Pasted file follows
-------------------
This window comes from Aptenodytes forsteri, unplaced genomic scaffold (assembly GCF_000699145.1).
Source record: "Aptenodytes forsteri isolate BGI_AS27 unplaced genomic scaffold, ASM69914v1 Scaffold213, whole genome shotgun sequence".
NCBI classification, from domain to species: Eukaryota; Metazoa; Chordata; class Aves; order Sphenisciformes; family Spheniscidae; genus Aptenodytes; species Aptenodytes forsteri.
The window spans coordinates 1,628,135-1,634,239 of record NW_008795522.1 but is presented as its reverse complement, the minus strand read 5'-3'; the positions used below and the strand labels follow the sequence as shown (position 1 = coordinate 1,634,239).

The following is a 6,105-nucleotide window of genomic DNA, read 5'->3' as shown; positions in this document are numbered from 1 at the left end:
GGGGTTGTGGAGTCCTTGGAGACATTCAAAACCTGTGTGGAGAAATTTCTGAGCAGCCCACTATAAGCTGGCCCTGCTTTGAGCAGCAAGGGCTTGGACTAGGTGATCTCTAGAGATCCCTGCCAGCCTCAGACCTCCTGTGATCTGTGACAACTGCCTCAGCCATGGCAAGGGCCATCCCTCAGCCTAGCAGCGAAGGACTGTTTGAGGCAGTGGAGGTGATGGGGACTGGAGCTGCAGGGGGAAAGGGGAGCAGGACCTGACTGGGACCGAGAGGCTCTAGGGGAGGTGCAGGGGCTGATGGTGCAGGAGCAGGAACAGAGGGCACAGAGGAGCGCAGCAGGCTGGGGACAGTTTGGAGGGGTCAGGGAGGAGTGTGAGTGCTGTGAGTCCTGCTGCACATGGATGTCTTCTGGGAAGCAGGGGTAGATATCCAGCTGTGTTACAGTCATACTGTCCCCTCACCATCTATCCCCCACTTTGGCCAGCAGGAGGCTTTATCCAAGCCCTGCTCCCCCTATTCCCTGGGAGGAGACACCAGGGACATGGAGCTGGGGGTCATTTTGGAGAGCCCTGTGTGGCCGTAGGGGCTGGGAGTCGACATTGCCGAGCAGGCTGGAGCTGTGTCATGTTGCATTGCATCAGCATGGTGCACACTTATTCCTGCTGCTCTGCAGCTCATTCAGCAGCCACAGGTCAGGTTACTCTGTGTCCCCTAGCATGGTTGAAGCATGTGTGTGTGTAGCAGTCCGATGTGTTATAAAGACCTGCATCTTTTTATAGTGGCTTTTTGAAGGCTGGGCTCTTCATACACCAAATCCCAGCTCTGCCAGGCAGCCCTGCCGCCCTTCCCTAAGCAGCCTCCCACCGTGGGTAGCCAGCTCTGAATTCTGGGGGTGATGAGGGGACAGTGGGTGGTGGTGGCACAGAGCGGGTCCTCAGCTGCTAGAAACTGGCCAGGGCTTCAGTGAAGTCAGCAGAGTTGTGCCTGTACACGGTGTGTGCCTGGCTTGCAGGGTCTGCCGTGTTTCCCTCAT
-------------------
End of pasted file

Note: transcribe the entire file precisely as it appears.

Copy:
This window comes from Aptenodytes forsteri, unplaced genomic scaffold (assembly GCF_000699145.1).
Source record: "Aptenodytes forsteri isolate BGI_AS27 unplaced genomic scaffold, ASM69914v1 Scaffold213, whole genome shotgun sequence".
NCBI classification, from domain to species: Eukaryota; Metazoa; Chordata; class Aves; order Sphenisciformes; family Spheniscidae; genus Aptenodytes; species Aptenodytes forsteri.
The window spans coordinates 1,628,135-1,634,239 of record NW_008795522.1 but is presented as its reverse complement, the minus strand read 5'-3'; the positions used below and the strand labels follow the sequence as shown (position 1 = coordinate 1,634,239).

The following is a 6,105-nucleotide window of genomic DNA, read 5'->3' as shown; positions in this document are numbered from 1 at the left end:
GGGGTTGTGGAGTCCTTGGAGACATTCAAAACCTGTGTGGAGAAATTTCTGAGCAGCCCACTATAAGCTGGCCCTGCTTTGAGCAGCAAGGGCTTGGACTAGGTGATCTCTAGAGATCCCTGCCAGCCTCAGACCTCCTGTGATCTGTGACAACTGCCTCAGCCATGGCAAGGGCCATCCCTCAGCCTAGCAGCGAAGGACTGTTTGAGGCAGTGGAGGTGATGGGGACTGGAGCTGCAGGGGGAAAGGGGAGCAGGACCTGACTGGGACCGAGAGGCTCTAGGGGAGGTGCAGGGGCTGATGGTGCAGGAGCAGGAACAGAGGGCACAGAGGAGCGCAGCAGGCTGGGGACAGTTTGGAGGGGTCAGGGAGGAGTGTGAGTGCTGTGAGTCCTGCTGCACATGGATGTCTTCTGGGAAGCAGGGGTAGATATCCAGCTGTGTTACAGTCATACTGTCCCCTCACCATCTATCCCCCACTTTGGCCAGCAGGAGGCTTTATCCAAGCCCTGCTCCCCCTATTCCCTGGGAGGAGACACCAGGGACATGGAGCTGGGGGTCATTTTGGAGAGCCCTGTGTGGCCGTAGGGGCTGGGAGTCGACATTGCCGAGCAGGCTGGAGCTGTGTCATGTTGCATTGCATCAGCATGGTGCACACTTATTCCTGCTGCTCTGCAGCTCATTCAGCAGCCACAGGTCAGGTTACTCTGTGTCCCCTAGCATGGTTGAAGCATGTGTGTGTGTAGCAGTCCGATGTGTTATAAAGACCTGCATCTTTTTATAGTGGCTTTTTGAAGGCTGGGCTCTTCATACACCAAATCCCAGCTCTGCCAGGCAGCCCTGCCGCCCTTCCCTAAGCAGCCTCCCACCGTGGGTAGCCAGCTCTGAATTCTGGGGGTGATGAGGGGACAGTGGGTGGTGGTGGCACAGAGCGGGTCCTCAGCTGCTAGAAACTGGCCAGGGCTTCAGTGAAGTCAGCAGAGTTGTGCCTGTACACGGTGTGTGCCTGGCTTGCAGGGTCTGCCGTGTTTCCCTCAT